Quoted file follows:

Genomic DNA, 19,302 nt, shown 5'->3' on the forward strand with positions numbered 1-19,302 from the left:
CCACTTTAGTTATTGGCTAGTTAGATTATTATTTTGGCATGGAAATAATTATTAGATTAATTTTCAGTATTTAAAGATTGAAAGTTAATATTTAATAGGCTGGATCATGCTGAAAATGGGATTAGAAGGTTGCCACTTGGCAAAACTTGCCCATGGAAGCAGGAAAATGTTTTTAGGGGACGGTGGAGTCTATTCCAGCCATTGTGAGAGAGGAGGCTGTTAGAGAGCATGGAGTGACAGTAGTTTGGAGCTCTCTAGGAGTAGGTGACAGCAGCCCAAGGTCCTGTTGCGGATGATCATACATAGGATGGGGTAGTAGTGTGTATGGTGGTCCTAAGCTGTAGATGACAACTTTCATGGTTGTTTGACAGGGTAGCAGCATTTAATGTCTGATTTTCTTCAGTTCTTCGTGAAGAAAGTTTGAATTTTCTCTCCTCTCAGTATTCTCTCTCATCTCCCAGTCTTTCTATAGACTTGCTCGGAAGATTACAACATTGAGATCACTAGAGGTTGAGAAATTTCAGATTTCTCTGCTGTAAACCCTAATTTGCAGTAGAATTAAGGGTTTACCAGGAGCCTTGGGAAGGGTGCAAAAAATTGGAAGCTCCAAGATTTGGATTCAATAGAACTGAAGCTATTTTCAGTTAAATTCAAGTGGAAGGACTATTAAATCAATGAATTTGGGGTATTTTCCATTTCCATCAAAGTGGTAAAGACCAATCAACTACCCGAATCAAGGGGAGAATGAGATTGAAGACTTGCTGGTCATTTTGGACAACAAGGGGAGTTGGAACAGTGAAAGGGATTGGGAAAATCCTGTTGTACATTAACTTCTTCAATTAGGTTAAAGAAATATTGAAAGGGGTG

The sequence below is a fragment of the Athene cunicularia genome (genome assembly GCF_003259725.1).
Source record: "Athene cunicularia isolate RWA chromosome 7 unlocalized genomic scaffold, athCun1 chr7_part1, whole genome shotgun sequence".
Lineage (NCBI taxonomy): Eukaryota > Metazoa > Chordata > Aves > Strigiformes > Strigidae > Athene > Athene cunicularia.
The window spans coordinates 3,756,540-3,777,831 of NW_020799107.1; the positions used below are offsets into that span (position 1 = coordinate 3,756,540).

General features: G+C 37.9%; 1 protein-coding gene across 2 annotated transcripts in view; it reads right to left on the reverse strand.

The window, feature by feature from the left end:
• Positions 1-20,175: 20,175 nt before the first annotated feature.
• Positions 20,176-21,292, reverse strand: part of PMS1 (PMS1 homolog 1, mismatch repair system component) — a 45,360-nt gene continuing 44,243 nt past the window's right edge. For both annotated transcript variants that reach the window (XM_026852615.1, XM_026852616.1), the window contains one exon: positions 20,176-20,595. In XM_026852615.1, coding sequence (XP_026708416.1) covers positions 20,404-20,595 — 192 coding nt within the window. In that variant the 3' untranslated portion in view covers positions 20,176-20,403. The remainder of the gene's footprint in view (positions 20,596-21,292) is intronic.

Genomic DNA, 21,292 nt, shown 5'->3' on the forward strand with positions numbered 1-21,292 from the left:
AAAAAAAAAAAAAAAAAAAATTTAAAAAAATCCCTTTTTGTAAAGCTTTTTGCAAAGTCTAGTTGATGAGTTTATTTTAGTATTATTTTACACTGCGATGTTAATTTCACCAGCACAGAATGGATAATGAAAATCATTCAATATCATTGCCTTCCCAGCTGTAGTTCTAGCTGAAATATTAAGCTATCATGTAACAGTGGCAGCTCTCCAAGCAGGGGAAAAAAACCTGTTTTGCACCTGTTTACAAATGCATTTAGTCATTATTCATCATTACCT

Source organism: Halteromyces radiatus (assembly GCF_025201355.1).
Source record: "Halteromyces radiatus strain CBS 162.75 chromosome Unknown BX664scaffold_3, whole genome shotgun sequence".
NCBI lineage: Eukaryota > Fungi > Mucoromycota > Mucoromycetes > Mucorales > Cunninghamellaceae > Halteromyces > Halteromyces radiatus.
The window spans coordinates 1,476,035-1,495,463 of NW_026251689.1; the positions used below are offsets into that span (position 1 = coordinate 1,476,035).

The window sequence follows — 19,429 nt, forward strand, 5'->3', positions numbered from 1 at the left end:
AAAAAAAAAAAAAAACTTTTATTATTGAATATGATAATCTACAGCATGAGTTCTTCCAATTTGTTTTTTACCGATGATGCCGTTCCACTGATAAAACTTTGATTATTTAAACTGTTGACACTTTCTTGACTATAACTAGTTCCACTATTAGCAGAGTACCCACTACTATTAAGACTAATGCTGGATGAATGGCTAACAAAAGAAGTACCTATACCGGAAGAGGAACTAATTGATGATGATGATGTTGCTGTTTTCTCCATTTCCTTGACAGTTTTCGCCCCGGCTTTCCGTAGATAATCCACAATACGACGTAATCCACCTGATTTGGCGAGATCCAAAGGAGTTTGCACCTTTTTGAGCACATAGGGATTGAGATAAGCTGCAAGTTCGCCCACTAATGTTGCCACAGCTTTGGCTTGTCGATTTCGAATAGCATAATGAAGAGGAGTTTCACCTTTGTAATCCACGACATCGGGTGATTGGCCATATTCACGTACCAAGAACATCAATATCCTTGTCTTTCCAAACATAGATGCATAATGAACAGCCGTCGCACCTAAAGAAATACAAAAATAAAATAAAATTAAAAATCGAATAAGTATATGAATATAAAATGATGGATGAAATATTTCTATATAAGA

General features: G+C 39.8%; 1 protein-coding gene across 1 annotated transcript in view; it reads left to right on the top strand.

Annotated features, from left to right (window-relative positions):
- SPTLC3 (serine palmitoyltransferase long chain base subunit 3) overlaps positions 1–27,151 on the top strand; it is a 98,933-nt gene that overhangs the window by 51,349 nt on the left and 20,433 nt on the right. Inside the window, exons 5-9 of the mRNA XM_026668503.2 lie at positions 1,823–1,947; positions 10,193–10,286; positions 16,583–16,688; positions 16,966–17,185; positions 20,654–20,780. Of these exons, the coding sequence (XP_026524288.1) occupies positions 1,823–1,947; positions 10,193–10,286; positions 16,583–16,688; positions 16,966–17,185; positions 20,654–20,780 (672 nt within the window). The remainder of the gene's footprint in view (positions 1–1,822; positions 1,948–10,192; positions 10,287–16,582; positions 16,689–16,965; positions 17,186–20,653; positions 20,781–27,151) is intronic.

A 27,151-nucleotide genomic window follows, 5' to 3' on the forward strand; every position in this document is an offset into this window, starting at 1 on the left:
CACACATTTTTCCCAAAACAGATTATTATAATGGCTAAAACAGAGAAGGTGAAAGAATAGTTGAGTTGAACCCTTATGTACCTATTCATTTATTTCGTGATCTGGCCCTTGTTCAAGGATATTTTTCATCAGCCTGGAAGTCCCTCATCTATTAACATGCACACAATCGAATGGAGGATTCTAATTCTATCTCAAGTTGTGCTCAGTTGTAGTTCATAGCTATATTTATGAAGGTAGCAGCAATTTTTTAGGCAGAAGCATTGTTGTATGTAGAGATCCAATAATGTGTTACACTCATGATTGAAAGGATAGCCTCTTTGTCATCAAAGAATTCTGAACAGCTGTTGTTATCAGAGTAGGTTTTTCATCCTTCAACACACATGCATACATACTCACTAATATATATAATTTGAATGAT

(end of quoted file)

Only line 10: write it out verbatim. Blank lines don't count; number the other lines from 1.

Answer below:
• Positions 20,176-21,292, reverse strand: part of PMS1 (PMS1 homolog 1, mismatch repair system component) — a 45,360-nt gene continuing 44,243 nt past the window's right edge. For both annotated transcript variants that reach the window (XM_026852615.1, XM_026852616.1), the window contains one exon: positions 20,176-20,595. In XM_026852615.1, coding sequence (XP_026708416.1) covers positions 20,404-20,595 — 192 coding nt within the window. In that variant the 3' untranslated portion in view covers positions 20,176-20,403. The remainder of the gene's footprint in view (positions 20,596-21,292) is intronic.